It's hard to see how the Greek banking system would survive to a switch to a new currency, former Clinton Treasury Secretary Larry Summers tells CNBC.» Read More
Former U.S. Treasury Secretary Larry Summers, says the trade agreement is not the strategy that protects the middle class.
Former U.S. Treasury Secretary Larry Summers, discusses the ramifications of Congress rejecting TPA.
Former U.S. Treasury Secretary Larry Summers, is critical of Congress shutting down the trade bill completely.
Politicians need to act decisively to revive the economy, says Dan Alpert of Westwood Capital.
Markets underestimate liquidity risks, which look more dangerous than Greece's debt situation, the Allianz economic advisor said.
Billionaire hedge fund manager Ray Dalio would like to discuss "secular stagnation" over a beer with Ben Bernanke and Larry Summers.
Former Treasury Secretary Henry Paulson is concerned about the potential for liquidity troubles in markets due to changes in the activities of Wall Street firms.
The former Treasury secretary said regulators should make a priority of addressing the problems of bond market liquidity, brought on by efforts to make institutions safer after the crisis.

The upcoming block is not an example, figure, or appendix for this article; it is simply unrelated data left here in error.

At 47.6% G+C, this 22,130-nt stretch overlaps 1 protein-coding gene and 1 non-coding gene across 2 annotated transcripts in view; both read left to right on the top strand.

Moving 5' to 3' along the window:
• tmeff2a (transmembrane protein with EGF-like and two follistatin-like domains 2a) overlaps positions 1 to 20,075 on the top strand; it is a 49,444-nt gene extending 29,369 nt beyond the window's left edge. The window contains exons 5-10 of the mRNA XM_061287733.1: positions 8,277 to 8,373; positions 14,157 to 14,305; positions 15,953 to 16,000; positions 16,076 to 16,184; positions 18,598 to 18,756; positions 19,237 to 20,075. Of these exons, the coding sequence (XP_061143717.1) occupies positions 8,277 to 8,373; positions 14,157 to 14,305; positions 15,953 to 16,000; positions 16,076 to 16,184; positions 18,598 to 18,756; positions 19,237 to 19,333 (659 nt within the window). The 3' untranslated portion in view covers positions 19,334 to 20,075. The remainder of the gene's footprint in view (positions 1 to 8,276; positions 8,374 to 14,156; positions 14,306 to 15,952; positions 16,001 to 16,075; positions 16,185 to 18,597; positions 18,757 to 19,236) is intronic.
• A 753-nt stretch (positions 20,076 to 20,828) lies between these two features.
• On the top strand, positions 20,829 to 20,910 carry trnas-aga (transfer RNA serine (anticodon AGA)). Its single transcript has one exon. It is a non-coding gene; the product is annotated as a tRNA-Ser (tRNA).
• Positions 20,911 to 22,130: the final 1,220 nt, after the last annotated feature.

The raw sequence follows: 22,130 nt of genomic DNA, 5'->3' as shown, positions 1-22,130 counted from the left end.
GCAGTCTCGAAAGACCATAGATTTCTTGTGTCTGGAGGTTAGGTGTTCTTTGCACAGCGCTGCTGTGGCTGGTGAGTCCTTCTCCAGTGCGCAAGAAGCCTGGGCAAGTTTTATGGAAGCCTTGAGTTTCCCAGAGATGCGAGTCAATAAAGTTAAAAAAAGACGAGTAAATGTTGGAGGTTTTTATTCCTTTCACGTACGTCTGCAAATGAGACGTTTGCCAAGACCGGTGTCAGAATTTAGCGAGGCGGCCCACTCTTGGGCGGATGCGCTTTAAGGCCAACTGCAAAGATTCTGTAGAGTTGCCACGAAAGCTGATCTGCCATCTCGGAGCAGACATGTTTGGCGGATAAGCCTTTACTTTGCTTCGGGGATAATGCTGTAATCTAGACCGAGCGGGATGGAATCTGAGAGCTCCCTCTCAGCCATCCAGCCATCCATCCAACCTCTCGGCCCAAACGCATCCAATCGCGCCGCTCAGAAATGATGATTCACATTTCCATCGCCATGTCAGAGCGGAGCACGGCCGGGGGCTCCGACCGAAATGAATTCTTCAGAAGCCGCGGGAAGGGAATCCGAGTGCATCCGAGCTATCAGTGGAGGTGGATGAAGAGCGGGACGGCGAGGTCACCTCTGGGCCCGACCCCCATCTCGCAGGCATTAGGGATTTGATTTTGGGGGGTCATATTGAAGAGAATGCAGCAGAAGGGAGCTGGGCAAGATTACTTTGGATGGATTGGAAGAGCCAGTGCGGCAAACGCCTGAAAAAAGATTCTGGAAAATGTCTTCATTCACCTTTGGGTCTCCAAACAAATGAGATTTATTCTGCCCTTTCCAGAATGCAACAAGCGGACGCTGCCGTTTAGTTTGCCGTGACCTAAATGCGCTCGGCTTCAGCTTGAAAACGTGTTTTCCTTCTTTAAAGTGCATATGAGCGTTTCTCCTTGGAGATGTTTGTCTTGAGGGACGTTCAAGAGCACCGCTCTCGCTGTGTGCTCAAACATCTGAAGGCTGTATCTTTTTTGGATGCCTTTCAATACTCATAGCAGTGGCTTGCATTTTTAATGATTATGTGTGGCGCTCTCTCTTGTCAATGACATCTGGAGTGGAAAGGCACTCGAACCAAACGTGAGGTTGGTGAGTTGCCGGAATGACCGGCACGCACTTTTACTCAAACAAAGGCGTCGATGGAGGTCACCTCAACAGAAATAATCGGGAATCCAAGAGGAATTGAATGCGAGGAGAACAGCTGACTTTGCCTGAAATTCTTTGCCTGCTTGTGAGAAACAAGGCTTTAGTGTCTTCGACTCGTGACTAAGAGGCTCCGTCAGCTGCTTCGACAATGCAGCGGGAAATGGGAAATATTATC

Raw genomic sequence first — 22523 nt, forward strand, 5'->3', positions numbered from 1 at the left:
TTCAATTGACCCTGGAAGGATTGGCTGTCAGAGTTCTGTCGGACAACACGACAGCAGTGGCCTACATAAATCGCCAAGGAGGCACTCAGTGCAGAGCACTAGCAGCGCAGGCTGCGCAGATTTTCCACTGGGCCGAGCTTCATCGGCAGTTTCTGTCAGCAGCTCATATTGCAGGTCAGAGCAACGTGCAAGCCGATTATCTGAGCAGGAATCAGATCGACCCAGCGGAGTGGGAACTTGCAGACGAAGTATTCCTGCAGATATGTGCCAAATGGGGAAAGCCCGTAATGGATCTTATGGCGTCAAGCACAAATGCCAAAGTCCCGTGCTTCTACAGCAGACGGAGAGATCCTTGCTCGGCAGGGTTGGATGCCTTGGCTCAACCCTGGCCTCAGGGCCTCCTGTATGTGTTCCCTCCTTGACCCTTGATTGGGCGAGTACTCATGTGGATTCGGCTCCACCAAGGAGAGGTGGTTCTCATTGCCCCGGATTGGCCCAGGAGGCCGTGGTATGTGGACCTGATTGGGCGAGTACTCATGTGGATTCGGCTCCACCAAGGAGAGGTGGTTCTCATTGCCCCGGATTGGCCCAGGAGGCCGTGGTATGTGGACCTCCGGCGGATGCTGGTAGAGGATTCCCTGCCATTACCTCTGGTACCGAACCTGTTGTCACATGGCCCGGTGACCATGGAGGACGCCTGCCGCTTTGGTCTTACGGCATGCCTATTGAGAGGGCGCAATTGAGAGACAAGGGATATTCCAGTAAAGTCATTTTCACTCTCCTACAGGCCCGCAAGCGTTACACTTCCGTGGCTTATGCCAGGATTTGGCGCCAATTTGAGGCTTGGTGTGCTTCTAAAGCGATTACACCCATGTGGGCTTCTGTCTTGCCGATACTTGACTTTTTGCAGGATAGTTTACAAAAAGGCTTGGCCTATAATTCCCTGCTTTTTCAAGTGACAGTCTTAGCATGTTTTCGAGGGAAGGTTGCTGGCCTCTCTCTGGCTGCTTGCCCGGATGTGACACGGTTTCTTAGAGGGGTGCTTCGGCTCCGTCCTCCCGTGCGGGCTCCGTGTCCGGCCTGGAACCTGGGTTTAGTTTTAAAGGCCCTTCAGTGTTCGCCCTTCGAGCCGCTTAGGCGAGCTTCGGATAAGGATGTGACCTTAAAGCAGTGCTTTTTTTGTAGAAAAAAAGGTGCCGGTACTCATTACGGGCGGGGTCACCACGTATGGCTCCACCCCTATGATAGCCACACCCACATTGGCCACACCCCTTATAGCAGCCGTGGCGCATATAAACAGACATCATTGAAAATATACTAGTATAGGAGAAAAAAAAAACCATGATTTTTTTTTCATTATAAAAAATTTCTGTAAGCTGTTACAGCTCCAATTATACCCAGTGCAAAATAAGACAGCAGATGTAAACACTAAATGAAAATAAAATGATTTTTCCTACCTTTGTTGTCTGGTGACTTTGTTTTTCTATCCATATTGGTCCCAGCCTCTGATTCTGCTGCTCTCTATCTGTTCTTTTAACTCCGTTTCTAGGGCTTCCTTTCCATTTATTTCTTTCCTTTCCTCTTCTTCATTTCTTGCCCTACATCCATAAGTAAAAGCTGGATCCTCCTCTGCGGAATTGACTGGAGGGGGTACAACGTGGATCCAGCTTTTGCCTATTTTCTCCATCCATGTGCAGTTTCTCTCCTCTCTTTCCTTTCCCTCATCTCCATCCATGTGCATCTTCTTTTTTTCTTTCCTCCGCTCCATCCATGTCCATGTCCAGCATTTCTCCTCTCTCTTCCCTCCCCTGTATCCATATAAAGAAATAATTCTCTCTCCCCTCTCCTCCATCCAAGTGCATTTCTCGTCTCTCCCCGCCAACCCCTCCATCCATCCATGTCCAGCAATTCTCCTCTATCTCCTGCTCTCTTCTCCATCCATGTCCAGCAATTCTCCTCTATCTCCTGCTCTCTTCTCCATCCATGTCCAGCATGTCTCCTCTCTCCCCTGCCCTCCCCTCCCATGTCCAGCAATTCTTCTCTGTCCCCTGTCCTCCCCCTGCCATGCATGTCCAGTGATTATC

While the Fed contemplates boosting rates, former Clinton Treasury Secretary Larry Summers tells CNBC policymakers should be more concerned about acting too early than too late.
The former Clinton treasury secretary agrees with JPMorgan boss Jamie Dimon on the possible unintended consequences of financial crisis-driven regulation.
The Asia Infrastructure Investment Bank is positioning itself as an Asia-centric alternative to the World Bank and International Monetary Fund.
Another former senior government official has signed up to be a paid advisor to a multibillion-dollar hedge fund firm.
The President of the Dallas Federal Reserve Bank said Thursday why the Fed should slowly raise rates.
The former director of the National Economic Council said Thursday why the Fed should hold off on raising rates.
It's a start, but Europe's bond-buying plan won't cure the Continent's deepening economic stagnation.
Prominent economic thinkers in Davos believe the U.S. economy is strong, but its ability to deal with the next crisis is in doubt.
European markets closed higher on reports that the ECB is set to buy around 50 billion euros per month of government bonds for around a year.
But former Clinton Treasury Secretary Larry Summers tells CNBC that breaking up the euro zone would be a mistake.
Former Treasury Secretary Larry Summers tells CNBC that investments need to be made to get the U.S. economy stronger.
Former Treasury Secretary Larry Summers, says the U.S. is not investing in infrastructure and education like they should. There's work to be done and cheap money is available to do it, says Summers.